Projections: The Journal for Movies and Mind

June 19, 2008

Projections: The Journal for Movies and Mind

More Unorthodox blog updates coming soon, but briefly:

I just found out about a cool new journal called Projections: The Journal for Movies and Mind. From the description:

“Projections is an interdisciplinary, peer-reviewed journal that explores the ways in which recent advancements in fields such as cognitive psychology, neuroscience, psychoanalysis, genetics, and evolution help to increase our understanding of film, and how film itself facilitates investigations into the nature and function of the mind. The journal also incorporates articles on the visual arts and new technologies related to film. The aims of the journal are to explore these subjects, facilitate a dialogue between people in the sciences and the humanities, and bring thestudy of film to the forefront of contemporary intellectual debate.”

How cool is that?!

Given that two of my biggest passions are neuroscience and film, I think that this journal is one of the more fascinating intellectual ventures I’ve come across. Last year I worked on (as yet unpublished) neuroimaging studies of the cognitive process behind certain editing processes. I think it’s wonderful that there is a whole journal devoted to the intersection of neuroscience and film!

Please do check it out and pass the word along.


Lesson #5: Making a movie is like having a baby.

May 17, 2008

Lesson #5: Making a movie is like having a baby.

I’m 23, and I don’t plan on having kids anytime soon. But, in some sense, Nadja and I both are parents. Sure, it’s a little weird having a metaphorical child with someone you’re not dating… but, hey, it’s the film industry. Anything goes, right?

I’m attached to Unorthodox like a parent to a newborn. When it needs something, I’m there – at all hours of the night. I can’t close my close eyes for a second without worrying. I’ve delayed major trips (that climb up Mt. Kilimanjaro, that skiing expedition across Greenland) so that I can devote my time and resources to its care. And the idea of letting someone else baby-sit for a while? Unthinkable.

Even worse, Nadja and I send joint emails announcing the film’s milestones. (No picture attachments, though – see Lesson #3). We throw small parties on behalf of these milestones. We sign so many emails together that we even considered a joint email account. (Don’t worry, we didn’t go that far.) We both use the pronoun “we” when talking about the film — to the great confusion of the uninformed public. We cancel work to have meetings (with producers, composers, creative advisors, editors) about the welfare of our child. We trade shifts. We put our life on hold.

Like a newbie parent, I often can’t talk about anything except the child. How he’s doing. What he’s wearing. What he looks likes these days. I fret obsessively over any sign that my child may have deviated from the normal developmental trajectory.

And you know those parents who delve into excruciating detail about their child’s physical issues – “Johnny only wet the bed once last night” – forcing their friends to feign interest in things like the latest potty-training technology? That’s me. I provide my friends with a constant running update of Unorthodox. In fact, they’re used to it now. These days, when they greet me, they don’t pause for a breath before inquiring about the film: “Hi Anna, how’s the movie coming along?”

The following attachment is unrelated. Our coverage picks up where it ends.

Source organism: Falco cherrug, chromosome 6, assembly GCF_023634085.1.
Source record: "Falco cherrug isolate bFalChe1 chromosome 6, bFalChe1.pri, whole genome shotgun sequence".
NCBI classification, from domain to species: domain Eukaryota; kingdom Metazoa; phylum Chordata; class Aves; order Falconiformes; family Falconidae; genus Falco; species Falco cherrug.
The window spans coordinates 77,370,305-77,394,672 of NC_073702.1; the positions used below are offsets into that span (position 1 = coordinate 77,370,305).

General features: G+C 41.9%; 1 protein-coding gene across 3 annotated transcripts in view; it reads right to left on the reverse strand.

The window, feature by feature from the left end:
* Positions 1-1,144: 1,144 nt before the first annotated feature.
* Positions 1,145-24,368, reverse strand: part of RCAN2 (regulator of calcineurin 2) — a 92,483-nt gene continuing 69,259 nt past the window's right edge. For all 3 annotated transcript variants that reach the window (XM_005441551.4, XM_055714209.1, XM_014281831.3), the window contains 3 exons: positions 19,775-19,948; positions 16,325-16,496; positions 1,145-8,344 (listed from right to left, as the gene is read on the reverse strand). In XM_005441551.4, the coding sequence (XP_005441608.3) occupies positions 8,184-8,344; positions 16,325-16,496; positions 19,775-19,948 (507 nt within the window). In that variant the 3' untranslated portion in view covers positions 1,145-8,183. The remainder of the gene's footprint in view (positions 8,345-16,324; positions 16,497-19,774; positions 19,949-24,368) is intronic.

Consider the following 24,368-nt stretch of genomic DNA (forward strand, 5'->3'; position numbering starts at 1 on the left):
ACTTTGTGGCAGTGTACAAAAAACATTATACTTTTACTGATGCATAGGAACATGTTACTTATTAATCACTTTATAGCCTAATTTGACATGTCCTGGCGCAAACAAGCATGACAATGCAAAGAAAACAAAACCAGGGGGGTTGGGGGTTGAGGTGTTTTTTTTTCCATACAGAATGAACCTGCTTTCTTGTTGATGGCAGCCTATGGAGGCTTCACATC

Sure, all of this is mildly disturbing, and I still think that I’m too young to be a mother. But at least I can be thankful for one thing: I didn’t have twins.


Lesson # 4: Multiply all movie-related numerical estimates by six.

May 16, 2008

Lesson # 4: Multiply all movie-related numerical estimates by six.

So you think you’ve written a foolproof budget? You’ve counted out how many hours you’ll need for your editor – and you’ve even been liberal and thrown in an extra four weeks. Just in case. And, on top of all that, you’ve added 10% of your budget to your total for “contingency costs” – you know, for all those expenses you can’t foresee.

Now, take your total figure, multiply it by six, and you’ll get what your movie will actually cost.

And time?

1 (year) X 6 = six years

Arithmetic for documentary filmmakers is really that simple.


Lesson #3: Don’t leave your digital camera — you know, the one that takes stills — at home.

May 6, 2008

Lesson # 3: Don’t leave your digital camera — you know, the one that takes stills — at home.

We’re on lesson #3 now, and if I had to put my money on it, I’d bet that you’re wondering, at this very second, why I haven’t posted any production stills of Unorthodox. That’s exactly what you were thinking, wasn’t it? In fact, I’ll bet that this lack of photographs has been bothering you non-stop for the last week, making it hard to focus on your work, because all you can think is: why won’t Wexler just spice up this blog already?

So, let me take this opportunity to relieve you from your mental torture, and reveal an embarrassing little secret: we don’t have any production stills.

There. I said it.

Do you feel better now?

I do.

Let me qualify the above statement: we have a few production stills, but they’re from the few days that Nadja and I took off between production. Here’s a photo of Nadja in Haifa.

Nadja in Haifa

This is my production still.

With all the craziness of making sure a single shoot runs smoothly — or as close as possible to “smoothly” – – the “Get Production Skills” thought doesn’t come close to entering conscious awareness.